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Shaking Death

In the 1950s and 60s, a fatal epidemic called kuru swept through the South Fore tribe of Papua New Guinea, killing over 1,000 people. Kuru means “shaking death” which is consistent to the first symptoms of the victims: tremors, headaches and loss of motor skills, since the disease affected the cerebellum, which is responsible for co-ordinarting movement. Soon the victims weren’t able to stand or eat, they sometimes lost speech and developed open sores, and then finally died six to twelve months later. It was discovered that the epidemic was linked to the tribe’s ritual of mortuary cannibalism—consuming the brains of the recently deceased. Kuru began to disappear when cannibalism was outlawed, and yet a few cases still occurred up into the 2000s, suggesting that the disease has an incubation period of up to 50 years. Kuru belongs to a class of neurodegenerative diseases that also includes what is commonly known as “Mad Cow Disease,” and is caused by abnormally folded proteins called prions. These proteins are present in all cells in their normal form, but the abnormal ones are infectious agents, able to ‘flip’ other proteins into the abnormal prion shape that then flip others, and on and on like dominoes. They gradually cause nerve cells to degenerate and die—and since nerve cells cannot be replaced, the brain tissue takes on a sponge-like appearance as it slowly dies. So, Kuru was originally caused by the victims consuming infected brain material, which then infected their own brain tissue and turned it to spongy mush.

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Scientists have successfully removed the extra copy of chromosome 21 in cell cultures derived from a person with Down syndrome.

The cells of people with the condition contain three copies of chromosome 21 rather than the usual pair.

A triplicate of any chromosome is a serious genetic abnormality called a trisomy. Trisomies account for almost one-quarter of pregnancy loss from spontaneous miscarriages, according to the research team.


The mature retina contains five classes of neurons: photoreceptors (purple), horizontal cells (yellow), bipolar neurons (green), amacrine cells (pink and blue), and ganglion cells (pink and blue). In this cross section of an adult mouse retina, only a subset of bipolar cells, “the ON bipolar cells” are visible by their expression of GFP (green). The pink and blue speckled striations at the bottom of the image mark the fiber layer, which contains the ganglion cell axons that will form the optic nerve.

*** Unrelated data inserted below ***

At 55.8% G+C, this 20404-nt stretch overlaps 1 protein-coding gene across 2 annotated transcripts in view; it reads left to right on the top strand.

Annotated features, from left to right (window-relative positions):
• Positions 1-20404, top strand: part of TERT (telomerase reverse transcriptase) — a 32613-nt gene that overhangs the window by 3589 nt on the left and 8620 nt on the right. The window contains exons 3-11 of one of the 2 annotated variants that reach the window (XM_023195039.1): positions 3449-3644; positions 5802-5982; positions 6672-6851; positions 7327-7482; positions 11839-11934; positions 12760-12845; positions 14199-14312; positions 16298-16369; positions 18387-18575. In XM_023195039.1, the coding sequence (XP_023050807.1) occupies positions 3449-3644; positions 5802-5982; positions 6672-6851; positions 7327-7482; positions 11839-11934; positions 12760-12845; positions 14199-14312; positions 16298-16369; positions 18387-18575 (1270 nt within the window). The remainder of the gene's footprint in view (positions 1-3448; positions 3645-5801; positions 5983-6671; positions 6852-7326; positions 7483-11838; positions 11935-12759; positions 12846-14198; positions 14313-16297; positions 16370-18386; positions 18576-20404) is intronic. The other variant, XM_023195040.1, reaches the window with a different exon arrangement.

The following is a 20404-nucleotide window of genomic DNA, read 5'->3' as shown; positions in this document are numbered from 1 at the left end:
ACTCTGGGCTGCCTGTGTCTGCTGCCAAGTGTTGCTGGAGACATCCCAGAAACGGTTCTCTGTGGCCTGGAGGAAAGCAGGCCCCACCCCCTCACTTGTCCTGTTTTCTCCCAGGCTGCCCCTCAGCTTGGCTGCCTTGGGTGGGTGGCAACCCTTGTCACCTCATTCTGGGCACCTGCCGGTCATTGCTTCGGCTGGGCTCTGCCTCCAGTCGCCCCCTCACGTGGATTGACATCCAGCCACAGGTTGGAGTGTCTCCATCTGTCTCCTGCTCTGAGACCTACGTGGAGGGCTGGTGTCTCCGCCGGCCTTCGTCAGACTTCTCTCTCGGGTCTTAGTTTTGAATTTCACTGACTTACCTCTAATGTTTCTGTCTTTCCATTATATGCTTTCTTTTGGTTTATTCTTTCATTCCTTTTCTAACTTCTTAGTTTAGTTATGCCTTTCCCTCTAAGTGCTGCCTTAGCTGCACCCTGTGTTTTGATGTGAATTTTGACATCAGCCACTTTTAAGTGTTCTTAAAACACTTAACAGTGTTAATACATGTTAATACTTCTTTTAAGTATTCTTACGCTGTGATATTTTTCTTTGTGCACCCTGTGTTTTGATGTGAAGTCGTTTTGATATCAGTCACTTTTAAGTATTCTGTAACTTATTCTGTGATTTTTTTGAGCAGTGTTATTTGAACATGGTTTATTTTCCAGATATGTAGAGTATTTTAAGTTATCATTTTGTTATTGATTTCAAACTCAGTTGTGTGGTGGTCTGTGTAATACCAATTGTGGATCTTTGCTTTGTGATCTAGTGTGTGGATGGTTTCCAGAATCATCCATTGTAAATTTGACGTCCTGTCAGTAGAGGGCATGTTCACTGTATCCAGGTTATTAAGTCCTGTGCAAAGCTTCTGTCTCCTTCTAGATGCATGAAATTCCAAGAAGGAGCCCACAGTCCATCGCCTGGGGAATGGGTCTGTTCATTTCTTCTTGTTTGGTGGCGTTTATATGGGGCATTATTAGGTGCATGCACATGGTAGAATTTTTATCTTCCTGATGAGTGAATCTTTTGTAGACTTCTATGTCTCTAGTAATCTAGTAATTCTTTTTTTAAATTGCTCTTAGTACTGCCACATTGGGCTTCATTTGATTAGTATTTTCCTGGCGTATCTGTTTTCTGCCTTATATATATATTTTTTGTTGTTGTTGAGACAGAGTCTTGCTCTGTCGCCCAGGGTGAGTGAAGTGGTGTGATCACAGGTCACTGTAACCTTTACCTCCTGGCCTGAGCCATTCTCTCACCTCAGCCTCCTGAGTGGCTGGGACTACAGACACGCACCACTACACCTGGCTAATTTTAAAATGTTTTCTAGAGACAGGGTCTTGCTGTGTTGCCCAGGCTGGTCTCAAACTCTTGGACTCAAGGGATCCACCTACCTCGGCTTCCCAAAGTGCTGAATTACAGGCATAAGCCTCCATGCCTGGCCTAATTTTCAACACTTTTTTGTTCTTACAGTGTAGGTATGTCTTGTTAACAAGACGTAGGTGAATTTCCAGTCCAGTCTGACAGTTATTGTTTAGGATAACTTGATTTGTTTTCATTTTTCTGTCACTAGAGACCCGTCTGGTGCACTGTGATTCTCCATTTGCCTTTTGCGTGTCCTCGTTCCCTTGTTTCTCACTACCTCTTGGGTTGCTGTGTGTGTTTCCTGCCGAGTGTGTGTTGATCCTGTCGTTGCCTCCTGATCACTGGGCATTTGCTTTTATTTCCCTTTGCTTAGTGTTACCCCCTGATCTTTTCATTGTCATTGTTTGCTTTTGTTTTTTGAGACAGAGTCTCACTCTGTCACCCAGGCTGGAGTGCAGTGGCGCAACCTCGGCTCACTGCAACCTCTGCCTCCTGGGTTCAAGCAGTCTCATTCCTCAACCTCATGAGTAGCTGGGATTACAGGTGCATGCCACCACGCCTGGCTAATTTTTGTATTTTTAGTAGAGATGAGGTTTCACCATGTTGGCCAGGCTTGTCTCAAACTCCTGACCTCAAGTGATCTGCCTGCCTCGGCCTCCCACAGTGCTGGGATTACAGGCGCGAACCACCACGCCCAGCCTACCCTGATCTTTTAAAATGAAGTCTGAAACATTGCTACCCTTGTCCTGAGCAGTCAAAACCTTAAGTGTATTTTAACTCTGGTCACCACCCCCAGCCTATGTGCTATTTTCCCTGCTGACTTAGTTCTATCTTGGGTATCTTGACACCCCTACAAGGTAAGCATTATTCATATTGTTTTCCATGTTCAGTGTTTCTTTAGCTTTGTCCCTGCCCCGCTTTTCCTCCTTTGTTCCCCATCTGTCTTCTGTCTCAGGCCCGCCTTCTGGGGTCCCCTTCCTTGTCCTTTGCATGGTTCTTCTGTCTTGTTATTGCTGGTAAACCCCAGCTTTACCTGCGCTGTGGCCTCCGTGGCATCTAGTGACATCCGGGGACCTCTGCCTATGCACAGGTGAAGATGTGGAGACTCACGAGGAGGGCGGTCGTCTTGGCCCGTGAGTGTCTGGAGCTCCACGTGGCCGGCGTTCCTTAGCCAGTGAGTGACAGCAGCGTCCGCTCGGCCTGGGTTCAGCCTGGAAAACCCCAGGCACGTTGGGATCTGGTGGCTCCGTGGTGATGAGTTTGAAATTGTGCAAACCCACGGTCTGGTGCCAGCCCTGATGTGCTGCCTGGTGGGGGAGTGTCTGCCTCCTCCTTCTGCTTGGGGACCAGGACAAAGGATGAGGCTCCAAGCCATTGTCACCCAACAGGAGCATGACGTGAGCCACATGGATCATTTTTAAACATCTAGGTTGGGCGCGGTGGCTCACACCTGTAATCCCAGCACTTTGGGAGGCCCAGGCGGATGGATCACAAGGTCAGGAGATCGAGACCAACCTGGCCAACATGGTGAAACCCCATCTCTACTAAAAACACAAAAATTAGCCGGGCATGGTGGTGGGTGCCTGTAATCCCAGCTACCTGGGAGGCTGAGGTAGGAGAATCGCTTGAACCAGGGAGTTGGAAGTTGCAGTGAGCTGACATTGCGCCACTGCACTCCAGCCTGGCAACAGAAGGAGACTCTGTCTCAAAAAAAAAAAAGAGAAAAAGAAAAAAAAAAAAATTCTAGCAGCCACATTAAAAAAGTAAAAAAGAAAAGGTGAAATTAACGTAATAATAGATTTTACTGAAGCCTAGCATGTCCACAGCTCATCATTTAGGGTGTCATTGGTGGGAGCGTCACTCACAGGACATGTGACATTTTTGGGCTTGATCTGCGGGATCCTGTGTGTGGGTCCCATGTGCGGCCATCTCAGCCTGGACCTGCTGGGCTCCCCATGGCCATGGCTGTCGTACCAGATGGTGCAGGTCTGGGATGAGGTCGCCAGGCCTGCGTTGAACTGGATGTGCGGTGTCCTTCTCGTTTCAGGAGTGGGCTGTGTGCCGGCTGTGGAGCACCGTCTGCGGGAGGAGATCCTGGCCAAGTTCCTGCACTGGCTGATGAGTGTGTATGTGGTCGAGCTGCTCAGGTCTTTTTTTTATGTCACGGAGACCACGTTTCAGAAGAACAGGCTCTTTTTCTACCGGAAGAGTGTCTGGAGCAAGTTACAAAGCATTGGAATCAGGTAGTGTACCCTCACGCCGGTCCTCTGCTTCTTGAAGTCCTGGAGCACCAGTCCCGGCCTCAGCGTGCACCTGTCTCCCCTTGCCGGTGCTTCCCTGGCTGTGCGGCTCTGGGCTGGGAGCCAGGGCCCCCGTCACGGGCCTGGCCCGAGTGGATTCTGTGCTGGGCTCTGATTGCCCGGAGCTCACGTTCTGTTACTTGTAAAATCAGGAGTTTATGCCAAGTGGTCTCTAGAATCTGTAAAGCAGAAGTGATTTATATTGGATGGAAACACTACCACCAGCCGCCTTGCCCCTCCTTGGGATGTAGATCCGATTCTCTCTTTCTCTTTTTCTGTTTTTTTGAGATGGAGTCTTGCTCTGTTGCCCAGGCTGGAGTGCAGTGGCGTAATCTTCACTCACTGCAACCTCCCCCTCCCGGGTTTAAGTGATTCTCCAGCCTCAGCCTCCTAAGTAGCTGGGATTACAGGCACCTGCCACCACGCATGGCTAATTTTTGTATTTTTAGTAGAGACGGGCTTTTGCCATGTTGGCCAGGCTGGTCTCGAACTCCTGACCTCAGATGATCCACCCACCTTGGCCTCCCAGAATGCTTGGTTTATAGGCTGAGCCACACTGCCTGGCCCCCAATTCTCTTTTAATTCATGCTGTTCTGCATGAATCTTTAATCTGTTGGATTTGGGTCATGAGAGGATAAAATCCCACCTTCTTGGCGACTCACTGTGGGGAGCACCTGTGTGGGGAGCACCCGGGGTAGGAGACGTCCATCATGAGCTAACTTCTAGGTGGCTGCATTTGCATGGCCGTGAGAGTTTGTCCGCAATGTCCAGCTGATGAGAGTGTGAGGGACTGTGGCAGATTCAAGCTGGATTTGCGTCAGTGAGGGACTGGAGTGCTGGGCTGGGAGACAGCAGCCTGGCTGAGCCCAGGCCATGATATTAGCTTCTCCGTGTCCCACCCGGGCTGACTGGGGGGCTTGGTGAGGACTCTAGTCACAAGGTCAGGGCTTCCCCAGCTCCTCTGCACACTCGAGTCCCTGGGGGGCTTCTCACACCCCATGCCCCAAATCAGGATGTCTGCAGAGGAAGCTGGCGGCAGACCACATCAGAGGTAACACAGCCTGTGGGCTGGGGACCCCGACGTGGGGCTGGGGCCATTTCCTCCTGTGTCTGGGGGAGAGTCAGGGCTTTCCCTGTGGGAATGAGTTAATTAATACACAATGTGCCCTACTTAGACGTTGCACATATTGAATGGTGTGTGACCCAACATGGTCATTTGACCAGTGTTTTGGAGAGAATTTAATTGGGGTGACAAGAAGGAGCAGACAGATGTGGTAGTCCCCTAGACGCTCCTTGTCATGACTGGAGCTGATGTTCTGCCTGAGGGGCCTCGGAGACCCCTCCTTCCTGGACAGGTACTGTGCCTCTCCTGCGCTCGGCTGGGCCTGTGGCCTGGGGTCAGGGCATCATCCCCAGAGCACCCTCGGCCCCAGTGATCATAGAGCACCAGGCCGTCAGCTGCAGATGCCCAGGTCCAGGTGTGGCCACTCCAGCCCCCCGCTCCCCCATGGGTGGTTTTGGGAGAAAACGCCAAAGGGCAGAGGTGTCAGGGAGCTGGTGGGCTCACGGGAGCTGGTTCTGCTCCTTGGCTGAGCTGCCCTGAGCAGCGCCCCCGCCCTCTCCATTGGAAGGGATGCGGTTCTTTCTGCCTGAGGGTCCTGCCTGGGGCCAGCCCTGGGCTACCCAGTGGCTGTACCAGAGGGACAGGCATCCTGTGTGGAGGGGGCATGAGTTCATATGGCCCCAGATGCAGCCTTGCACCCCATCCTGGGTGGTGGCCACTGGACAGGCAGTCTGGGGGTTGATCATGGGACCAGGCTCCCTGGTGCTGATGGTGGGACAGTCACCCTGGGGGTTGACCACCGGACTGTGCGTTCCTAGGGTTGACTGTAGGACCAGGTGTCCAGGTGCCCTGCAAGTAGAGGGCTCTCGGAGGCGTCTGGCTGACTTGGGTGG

By Rachel Wong, University of Washington



Nerve cells and glial cells, coloured scanning electron micrograph (SEM). The nerve cells have small cell bodies (blue/pink) and fine extensions called axons and dendrites (blue). The glial cells (red) have large cell bodies with thicker extensions. Neurons are responsible for passing information around the central nervous system (CNS) and from the CNS to the rest of the body. Glial cells are nervous system cells that provide the neurons with structural support and protection.



The 6 phases of the cell cycle (from top left) are shown for 2 cells in the embryo of the marine worm Cerebratulus marginatus. Each image is a projection of a 40-80 0.3-μm confocal section: interphase, microtubules are long and diffuse; prophase, chromosomes condense and small asters appear; prometaphase, the nuclear envelope breaks down but the spindle is not yet built; metaphase, chromosomes aligned at the spindle equator; anaphase, sister chromatids separate along the spindle as astral microtubules grow; telophase, cleavage furrow constricts around astral microtubules and the central spindle as 2 nuclei reassemble.

By George von Dassow, University of Oregon



Human chromosomes, coloured scanning election micrograph (SEM). Chromosomes are a packaged form of the genetic material DNA (deoxyribonucleic acid). The DNA condenses into chromosomes during cell replication for ease of division and transport into the new cell. Each chromosome consists of two identical strands (chromatids), aligned parallel to each other and joined at an area called the centromere. Magnification: x11,800 when printed at 10 centimetres wide.


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